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Standing by Your Man Ray: Troubles with Antitrust Standing in Art Authentication Cases

Edgar, Swift

In 1989, Joe Simon-Whelan, an intimate of Andy Warhol, purchased one of the artist’s silk-screened self portraits for $195,000. Fred Hughes, the chairman of the Andy Warhol Foundation for the Visual Arts, signed an authentication of the portrait, certifying that it was genuine. In 2001, Simon Whelan’s investment appeared prescient: a buyer was prepared to part with $2,000,000 in exchange for the painting. However, members of the Andy Warhol Art Authentication Board, an entity created eight years after the Foundation, encouraged the buyer not to purchase the portrait until the Board had authenticated it. After Simon-Whelan eventually submitted the painting to the Board, the Board denied that Andy Warhol had authored the artwork. The Board invited Simon Whelan to resubmit his silk-screen with additional documentation; Simon-Whelan did, and the board denied the portrait’s authenticity a second time.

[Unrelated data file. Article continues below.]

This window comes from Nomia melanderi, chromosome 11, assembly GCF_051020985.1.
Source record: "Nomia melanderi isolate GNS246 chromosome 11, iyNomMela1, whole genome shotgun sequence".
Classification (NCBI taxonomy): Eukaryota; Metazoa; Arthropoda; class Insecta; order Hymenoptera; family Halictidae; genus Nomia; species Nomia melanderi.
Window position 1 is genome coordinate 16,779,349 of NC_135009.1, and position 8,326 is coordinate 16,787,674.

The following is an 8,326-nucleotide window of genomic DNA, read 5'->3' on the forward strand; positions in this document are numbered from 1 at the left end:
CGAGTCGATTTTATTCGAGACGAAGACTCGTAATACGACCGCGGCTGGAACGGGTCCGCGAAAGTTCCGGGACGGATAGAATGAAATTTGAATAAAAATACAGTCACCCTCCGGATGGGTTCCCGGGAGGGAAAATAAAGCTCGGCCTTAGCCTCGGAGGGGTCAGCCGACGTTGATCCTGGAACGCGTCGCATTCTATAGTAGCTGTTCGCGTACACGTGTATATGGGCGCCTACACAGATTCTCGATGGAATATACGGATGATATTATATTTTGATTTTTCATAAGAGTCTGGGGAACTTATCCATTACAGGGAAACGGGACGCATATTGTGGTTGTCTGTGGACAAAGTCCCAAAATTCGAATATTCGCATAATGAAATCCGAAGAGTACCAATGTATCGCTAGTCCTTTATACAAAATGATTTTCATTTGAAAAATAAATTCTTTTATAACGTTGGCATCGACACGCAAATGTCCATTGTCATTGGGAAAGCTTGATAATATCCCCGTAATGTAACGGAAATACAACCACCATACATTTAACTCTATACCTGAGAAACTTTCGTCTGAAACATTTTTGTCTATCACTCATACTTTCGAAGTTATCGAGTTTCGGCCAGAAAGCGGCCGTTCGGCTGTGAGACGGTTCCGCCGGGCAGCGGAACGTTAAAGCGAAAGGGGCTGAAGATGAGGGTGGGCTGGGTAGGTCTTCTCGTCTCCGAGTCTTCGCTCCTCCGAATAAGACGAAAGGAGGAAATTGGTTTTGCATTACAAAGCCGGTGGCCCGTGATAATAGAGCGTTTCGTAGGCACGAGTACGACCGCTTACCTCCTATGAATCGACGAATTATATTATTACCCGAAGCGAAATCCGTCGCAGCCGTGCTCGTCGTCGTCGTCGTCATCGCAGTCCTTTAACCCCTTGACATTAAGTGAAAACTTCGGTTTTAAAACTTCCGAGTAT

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Also Published In

Title
Columbia Journal of Law & the Arts

More About This Work

Academic Units
Law
Published Here
February 7, 2014
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